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I and my team recently noticed that starting Redis on our VMs gives the following warning: "WARNING you have Transparent Huge Pages (THP) support enabled in your kernel. This will create latency and memory usage issues with Redis.".

I investigated the topic a little bit just to find out that most DB vendors suggest (if not require) you to disable THP. Just a few examples:

I also noticed that many distros come with this feature enabled by default:

  • Red Hat
  • CentOS
  • Ubuntu
  • CoreOS

So the questions are:

  • why is it enabled by default?
  • what could be the downsides/risks of disabling THP on our cluster VMs (a Kubernetes cluster based on CoreOS where we run a lot of different Docker containers)?
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The THP is a linux feature , it is enabled by default on some linux distro to increase the application performance. but it is not recommended by some os database vendors because it decrease the performance of theirs products .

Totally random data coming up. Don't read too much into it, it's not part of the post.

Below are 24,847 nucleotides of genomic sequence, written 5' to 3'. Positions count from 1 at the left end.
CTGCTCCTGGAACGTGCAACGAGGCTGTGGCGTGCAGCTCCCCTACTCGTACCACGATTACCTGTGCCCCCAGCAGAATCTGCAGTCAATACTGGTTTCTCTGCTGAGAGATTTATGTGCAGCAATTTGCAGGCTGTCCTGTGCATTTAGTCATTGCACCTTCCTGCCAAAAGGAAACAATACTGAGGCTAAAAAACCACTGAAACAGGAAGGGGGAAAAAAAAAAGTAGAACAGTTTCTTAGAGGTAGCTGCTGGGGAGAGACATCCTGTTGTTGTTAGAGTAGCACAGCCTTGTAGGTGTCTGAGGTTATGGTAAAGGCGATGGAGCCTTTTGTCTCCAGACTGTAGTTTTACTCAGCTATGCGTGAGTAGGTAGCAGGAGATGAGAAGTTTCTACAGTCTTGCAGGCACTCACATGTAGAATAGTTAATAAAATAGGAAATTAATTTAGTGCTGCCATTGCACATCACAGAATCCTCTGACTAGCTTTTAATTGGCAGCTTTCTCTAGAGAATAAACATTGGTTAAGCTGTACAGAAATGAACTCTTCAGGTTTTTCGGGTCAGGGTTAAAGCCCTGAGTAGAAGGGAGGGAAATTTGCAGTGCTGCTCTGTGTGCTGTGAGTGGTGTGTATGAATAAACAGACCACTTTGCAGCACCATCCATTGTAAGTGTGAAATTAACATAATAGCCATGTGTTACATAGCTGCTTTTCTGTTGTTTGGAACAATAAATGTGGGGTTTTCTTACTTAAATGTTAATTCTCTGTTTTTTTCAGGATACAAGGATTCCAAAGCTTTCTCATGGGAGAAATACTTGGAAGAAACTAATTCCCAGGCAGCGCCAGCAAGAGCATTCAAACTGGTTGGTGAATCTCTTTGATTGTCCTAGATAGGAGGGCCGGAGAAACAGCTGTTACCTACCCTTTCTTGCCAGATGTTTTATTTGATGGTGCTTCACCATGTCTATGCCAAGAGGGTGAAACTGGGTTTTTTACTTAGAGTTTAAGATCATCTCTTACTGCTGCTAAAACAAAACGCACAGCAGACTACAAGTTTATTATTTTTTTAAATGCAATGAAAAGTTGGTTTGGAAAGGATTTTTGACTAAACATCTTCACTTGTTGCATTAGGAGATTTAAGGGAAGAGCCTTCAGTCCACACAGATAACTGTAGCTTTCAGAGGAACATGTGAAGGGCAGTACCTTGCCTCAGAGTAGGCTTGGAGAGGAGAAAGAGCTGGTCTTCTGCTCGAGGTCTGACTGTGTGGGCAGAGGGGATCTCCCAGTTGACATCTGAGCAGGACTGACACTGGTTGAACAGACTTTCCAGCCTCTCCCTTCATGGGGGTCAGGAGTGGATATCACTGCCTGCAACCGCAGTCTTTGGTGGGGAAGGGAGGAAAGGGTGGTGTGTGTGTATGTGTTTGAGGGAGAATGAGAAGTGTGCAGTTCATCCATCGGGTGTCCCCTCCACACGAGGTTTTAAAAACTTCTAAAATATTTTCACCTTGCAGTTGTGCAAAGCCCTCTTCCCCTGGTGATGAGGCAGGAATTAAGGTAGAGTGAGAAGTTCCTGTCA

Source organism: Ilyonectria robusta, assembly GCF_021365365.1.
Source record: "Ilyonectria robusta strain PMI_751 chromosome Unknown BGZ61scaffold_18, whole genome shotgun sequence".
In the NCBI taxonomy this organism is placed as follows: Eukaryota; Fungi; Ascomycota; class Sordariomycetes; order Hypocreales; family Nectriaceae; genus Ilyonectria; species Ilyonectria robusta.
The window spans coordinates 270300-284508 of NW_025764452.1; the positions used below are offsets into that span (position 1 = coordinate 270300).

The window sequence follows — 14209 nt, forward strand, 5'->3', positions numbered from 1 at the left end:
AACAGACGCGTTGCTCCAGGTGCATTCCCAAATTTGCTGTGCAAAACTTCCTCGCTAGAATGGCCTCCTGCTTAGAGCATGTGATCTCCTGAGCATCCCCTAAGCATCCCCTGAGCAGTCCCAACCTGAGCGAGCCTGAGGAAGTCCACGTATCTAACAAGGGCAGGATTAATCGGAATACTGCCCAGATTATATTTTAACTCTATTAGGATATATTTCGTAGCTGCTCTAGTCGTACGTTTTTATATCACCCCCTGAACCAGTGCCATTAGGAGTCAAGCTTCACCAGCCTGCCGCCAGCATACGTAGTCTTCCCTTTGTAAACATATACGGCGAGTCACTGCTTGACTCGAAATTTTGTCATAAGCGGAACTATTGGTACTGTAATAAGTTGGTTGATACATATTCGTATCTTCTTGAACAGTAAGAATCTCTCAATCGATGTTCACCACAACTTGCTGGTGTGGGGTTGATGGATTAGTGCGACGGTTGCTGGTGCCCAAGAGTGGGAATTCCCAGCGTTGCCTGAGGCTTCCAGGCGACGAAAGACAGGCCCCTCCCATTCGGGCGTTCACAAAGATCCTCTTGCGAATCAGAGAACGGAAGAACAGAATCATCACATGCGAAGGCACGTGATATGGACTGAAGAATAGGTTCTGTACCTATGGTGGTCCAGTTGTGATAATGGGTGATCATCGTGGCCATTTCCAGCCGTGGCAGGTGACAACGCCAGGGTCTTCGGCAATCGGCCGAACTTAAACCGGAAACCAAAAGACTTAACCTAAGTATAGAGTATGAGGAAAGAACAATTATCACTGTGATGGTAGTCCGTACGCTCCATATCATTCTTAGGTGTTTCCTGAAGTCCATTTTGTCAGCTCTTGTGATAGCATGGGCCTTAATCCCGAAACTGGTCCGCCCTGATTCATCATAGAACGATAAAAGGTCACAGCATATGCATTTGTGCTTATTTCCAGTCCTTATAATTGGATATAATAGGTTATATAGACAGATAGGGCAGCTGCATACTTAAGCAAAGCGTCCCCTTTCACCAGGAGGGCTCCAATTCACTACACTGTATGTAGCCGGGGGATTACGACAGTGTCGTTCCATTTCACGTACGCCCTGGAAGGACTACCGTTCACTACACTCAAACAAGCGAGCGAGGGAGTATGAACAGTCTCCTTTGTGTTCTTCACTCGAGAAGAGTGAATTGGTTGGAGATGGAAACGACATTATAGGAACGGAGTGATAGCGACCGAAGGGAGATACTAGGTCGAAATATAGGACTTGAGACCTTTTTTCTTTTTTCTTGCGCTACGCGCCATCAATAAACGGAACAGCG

From the Red-HAT docs (Why the THP is enabled):

As the goal of THP is improving performance, its developers (both from the community and Red Hat) have tested and optimized THP across a wide range of systems, configurations, applications, and workloads. This allows the default settings of THP to improve the performance of most system configurations. However, THP is not recommended for database workloads.

From: Oracle Docs (Why you should disable the THP ?)

but unfortunately Transparent HugePages don't play well with Oracle databases and are associated with node reboots in RAC installations and performance problems on both single instance and RAC installations. As a result Oracle recommends disabling Transparent HugePages on all servers running Oracle databases

what could be the downsides/risks of disabling THP on our cluster VMs?

Keeping THP enabled is a security feature to prevent the mmap flood attack.

Applications however can be further optimized to take advantage of this feature, like for example they've been optimized before to avoid a flood of mmap system calls for every malloc(4k). Optimizing userland is by far not mandatory and khugepaged already can take care of long lived page allocations even for hugepage unaware applications that deals with large amounts of memory.

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